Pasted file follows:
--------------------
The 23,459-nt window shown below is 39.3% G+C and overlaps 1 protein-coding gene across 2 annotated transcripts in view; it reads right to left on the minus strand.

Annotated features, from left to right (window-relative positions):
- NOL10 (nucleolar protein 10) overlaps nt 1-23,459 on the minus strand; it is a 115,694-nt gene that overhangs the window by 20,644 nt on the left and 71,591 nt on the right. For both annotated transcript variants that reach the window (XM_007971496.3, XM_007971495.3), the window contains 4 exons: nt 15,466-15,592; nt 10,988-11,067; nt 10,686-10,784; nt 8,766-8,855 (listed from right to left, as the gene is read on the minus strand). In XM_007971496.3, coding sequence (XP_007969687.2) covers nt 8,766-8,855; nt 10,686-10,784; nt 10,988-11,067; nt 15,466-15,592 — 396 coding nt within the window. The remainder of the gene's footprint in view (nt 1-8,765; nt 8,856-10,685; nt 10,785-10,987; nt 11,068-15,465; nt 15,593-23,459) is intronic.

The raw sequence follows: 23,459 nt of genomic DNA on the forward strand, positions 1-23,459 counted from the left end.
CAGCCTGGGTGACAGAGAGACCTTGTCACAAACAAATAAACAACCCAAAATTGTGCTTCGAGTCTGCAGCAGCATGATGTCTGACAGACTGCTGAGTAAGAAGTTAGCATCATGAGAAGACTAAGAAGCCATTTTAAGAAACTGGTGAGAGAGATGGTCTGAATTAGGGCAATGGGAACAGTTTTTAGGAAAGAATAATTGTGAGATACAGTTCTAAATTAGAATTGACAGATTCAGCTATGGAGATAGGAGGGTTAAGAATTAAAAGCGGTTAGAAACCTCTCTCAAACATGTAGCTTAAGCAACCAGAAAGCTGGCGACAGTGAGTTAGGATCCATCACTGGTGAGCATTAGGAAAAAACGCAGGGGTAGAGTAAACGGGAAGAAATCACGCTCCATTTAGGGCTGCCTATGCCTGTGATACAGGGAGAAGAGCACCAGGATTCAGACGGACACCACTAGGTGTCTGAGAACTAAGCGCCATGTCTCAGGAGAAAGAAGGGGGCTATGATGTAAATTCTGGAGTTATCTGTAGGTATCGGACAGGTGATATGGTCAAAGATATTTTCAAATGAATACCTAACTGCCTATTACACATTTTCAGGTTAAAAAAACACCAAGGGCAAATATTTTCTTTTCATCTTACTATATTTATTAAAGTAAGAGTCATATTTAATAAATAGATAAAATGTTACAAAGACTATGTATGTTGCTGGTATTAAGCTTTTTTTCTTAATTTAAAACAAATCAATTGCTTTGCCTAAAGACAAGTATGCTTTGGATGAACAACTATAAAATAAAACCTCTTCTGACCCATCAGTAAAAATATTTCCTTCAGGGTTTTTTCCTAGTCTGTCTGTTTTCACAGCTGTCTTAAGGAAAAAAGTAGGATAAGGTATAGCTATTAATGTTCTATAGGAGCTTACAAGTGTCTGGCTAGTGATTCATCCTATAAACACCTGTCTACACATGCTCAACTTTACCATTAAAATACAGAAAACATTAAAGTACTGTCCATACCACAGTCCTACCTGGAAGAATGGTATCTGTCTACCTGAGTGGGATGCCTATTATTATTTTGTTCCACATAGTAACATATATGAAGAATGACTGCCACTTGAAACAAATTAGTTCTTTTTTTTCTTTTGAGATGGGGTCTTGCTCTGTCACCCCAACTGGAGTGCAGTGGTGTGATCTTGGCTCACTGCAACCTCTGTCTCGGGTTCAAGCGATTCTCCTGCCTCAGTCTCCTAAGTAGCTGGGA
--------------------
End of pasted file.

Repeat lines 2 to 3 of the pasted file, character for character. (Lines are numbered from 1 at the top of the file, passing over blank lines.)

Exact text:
Annotated features, from left to right (window-relative positions):
- NOL10 (nucleolar protein 10) overlaps nt 1-23,459 on the minus strand; it is a 115,694-nt gene that overhangs the window by 20,644 nt on the left and 71,591 nt on the right. For both annotated transcript variants that reach the window (XM_007971496.3, XM_007971495.3), the window contains 4 exons: nt 15,466-15,592; nt 10,988-11,067; nt 10,686-10,784; nt 8,766-8,855 (listed from right to left, as the gene is read on the minus strand). In XM_007971496.3, coding sequence (XP_007969687.2) covers nt 8,766-8,855; nt 10,686-10,784; nt 10,988-11,067; nt 15,466-15,592 — 396 coding nt within the window. The remainder of the gene's footprint in view (nt 1-8,765; nt 8,856-10,685; nt 10,785-10,987; nt 11,068-15,465; nt 15,593-23,459) is intronic.